When designing a new build or renovating an older property, we work hard to deliberately link the indoors to the outside. We may encourage this indoor/outdoor flow via processional cues that are intentionally placed within a home’s architecture. In some instances, a series of cased openings or archways may resolve in French doors calling guests to the outside. In others, a central spine may be inserted from the front door through the structure to the back of the house, subconsciously drawing visitors to the exterior.
When designing an outdoor program, we’re often asked what materials are durable enough to withstand a varied climate of extremes while also imbuing a home with timeless character. A look through our portfolio surely highlights our favorites; below, we call them out by name.
Bluestone and granite
Prized for its quality, natural beauty, and ability to withstand even the most extreme temperature swings, bluestone is a top choice for exterior hardscape. Available in thermal varieties, which are cut and torched to provide a non-slip surface, or with natural cleft, which offers more top texture and naturally occurring irregularities, the coloration of bluestone ranges from consistent light blue to dark blue/grey, at times with tones of brown, tan, white, and even eggplant in the mix. Programs involving stone walls may resolve in bluestone-capped posts and may include bluestone lined wall seats. Bluestone plays well with nearly all of our architecture, and as a result, we use it with frequency. Some homeowners wonder about walking on hot bluestone that has heated in the sun; in our experience, darker colored bluestone can become hot, while lighter colors will warm but not scald even the littlest bare feet. Learn more about bluestone here.
Similar in appeal to bluestone but with the important distinction that it stays cool underfoot, granite is known for its extreme strength, hardiness, and durability. Granite is virtually indestructible and neither scratches nor chips easily, making it a natural choice for patios, pool surrounds, exterior dining areas, and even steps within a greater landscape program. Often available with a thermal/flamed finish that provides a pleasing non-slip pebbled texture, granite is a suitable alternative to bluestone with comparable character.
Fieldstone and flagstone
When we consider stone walls and elements, including fireplaces and fire pits, we look to fieldstone and flagstone as two ideal materials. Both are naturally occurring, with the distinction that flagstone is found beneath the ground and quarried, and fieldstone is found above ground, often on mountainsides. Available as veneer or as solid stone for custom applications, fieldstone and flagstone offer texture, character, and durability. Depending on a home’s unique presentation, we may even consider fieldstone or flagstone for an interior fireplace or accent wall.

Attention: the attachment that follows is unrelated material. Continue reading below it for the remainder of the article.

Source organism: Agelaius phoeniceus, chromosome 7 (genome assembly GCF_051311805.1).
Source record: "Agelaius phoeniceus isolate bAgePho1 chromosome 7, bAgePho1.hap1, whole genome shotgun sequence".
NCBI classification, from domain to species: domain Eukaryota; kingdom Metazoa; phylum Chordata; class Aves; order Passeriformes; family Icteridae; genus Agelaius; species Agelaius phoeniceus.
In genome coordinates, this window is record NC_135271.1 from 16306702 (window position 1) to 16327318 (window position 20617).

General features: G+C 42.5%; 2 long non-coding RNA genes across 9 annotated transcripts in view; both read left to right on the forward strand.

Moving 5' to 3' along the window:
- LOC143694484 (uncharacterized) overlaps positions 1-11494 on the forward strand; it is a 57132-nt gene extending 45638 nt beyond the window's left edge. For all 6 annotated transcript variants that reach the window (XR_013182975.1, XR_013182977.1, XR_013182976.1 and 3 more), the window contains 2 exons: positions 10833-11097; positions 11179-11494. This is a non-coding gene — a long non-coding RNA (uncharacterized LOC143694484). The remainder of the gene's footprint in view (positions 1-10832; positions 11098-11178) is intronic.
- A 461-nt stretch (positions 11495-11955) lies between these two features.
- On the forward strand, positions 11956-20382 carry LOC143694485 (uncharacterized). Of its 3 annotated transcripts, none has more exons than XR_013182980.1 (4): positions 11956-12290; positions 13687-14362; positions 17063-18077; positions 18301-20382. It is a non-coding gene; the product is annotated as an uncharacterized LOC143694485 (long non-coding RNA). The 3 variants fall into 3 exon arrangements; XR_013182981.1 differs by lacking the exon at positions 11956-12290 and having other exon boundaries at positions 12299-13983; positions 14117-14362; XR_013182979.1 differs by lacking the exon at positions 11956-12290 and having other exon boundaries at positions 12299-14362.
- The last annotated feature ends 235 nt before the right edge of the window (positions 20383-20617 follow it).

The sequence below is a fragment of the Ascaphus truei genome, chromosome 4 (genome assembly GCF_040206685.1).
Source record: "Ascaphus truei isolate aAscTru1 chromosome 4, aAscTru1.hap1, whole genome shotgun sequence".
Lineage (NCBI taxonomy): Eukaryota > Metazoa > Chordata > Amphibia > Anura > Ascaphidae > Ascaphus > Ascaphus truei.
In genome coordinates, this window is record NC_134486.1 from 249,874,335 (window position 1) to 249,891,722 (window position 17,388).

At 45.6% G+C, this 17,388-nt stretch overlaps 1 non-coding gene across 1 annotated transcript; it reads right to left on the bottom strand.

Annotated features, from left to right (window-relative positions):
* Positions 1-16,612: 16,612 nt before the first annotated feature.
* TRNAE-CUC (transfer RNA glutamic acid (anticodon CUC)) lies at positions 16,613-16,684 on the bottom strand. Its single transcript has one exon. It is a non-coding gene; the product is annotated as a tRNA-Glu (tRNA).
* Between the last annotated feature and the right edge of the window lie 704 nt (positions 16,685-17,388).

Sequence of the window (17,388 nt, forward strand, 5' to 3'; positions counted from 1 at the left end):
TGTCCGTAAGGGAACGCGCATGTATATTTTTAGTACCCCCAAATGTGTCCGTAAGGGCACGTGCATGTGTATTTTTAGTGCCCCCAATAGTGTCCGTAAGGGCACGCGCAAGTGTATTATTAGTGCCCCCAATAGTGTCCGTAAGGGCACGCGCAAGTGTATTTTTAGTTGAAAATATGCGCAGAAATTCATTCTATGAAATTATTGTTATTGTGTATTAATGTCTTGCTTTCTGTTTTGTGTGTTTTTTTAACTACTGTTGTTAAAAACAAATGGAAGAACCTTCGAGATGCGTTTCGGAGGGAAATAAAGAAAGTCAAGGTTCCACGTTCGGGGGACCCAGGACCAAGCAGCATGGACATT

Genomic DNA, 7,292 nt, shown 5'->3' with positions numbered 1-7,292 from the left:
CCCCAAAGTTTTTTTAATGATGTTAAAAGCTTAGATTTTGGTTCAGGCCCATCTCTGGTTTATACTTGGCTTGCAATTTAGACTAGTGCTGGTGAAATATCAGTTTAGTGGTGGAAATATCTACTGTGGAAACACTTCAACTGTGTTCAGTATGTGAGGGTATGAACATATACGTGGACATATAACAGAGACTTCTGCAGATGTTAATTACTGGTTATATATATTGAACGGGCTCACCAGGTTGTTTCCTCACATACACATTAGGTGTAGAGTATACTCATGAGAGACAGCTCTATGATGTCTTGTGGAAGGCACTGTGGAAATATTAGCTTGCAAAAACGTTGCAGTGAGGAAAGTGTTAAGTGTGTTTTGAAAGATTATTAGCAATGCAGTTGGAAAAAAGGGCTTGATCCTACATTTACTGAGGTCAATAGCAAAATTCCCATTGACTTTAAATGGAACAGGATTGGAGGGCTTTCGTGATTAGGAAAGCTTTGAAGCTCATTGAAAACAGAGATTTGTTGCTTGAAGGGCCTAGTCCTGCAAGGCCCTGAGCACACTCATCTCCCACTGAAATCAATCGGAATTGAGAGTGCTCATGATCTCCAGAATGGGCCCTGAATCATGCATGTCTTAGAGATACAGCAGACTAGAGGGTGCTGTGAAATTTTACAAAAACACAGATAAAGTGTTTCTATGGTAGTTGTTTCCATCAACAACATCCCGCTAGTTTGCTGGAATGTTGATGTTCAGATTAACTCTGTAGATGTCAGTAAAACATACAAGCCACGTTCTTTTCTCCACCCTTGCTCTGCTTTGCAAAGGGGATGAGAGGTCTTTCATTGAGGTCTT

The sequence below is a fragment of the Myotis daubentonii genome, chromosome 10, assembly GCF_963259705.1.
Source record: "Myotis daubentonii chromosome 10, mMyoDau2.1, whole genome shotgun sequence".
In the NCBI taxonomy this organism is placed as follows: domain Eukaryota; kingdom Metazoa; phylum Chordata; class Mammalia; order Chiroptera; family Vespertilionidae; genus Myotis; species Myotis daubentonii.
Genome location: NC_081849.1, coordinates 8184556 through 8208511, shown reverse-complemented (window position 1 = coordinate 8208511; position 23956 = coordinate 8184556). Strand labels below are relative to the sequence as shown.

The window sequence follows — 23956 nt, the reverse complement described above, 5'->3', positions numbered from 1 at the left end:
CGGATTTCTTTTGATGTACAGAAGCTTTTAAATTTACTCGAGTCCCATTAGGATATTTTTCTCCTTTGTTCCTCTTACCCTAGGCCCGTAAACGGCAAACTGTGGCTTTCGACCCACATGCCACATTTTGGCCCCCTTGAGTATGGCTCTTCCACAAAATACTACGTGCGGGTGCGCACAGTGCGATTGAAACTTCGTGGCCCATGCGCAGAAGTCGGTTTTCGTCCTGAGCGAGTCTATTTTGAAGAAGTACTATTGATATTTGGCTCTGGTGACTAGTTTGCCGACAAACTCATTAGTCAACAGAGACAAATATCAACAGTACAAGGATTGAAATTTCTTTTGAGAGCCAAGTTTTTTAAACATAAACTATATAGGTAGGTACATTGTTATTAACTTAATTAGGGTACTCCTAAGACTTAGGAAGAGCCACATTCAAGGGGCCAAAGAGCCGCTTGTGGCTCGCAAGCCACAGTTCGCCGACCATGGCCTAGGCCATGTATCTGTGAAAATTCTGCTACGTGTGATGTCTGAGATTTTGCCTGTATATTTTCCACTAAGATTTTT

Some of the earliest cobblestone in the US dates back to the 17th century when rounded forms were laid in graphic patterns to pave city streets. Eventually, the rounded cobble gave way to Belgian Block, which is often used today for decorative and functional exterior elements. At times specified for an entire driveway to backdate a new build, or more often used as an accent ribbon at the end of an asphalt or shell drive, cobblestone adds a point of historic reference and theme to a property. Cobblestone can also be used to provide edging for walks or patios of brick or shell, which we explore below.
The first bricks were made in our region in Salem, Massachusetts in the early 1600s. As a result, within New England colonial vernacular, brick is often seen. Period-appropriate and offering iconic coloration, we think about brick for a variety of exterior elements, including walkways, foundation coverage, and, where architecturally pertinent, exterior chimneys or hearths. Brick can also be successfully used in ribbon driveways; contrasting with cobblestone, grass, or shell, brick in this application can offer both visual interest and thematically appropriate function. In renovations or additions to homes in which brick is pre-existing, we take great care to color match new brick for a seamless transition between old and new forms.
Crushed shell and peastone
While many may think of crushed shell as a significant coastal material, crushed oyster shell actually paved some of the earliest streets, predating cobblestone even in bustling cities! Today, paired with timeless architecture, especially regionally on Cape Cod, Martha’s Vineyard, or Nantucket, crushed shell is an aesthetically pleasing and thematically appropriate material which we may specify for driveways or garden walks. A cousin to crushed shell in appearance, but peastone may be used in similar applications.
The privet hedge
The hedge is an enduring element of landscape architecture, dating back hundreds of years. Extraordinary hedge examples can be seen in Florence, Italy’s Boboli Gardens, which dates to the mid-1500s, and the manicured gardens of Versailles, which were created and renovated 100 years later. In America, the first privet hedges were introduced in the 1700s to shield properties from wind and delineate property lines. Today, a mature privet hedge makes for an iconic softscape which is an ideal complement to our architecture. Whether comprised of true privet, or boxwood, arborvitae, hydrangea, or a combination of species, a green backdrop has enduring natural appeal that will never go out of style.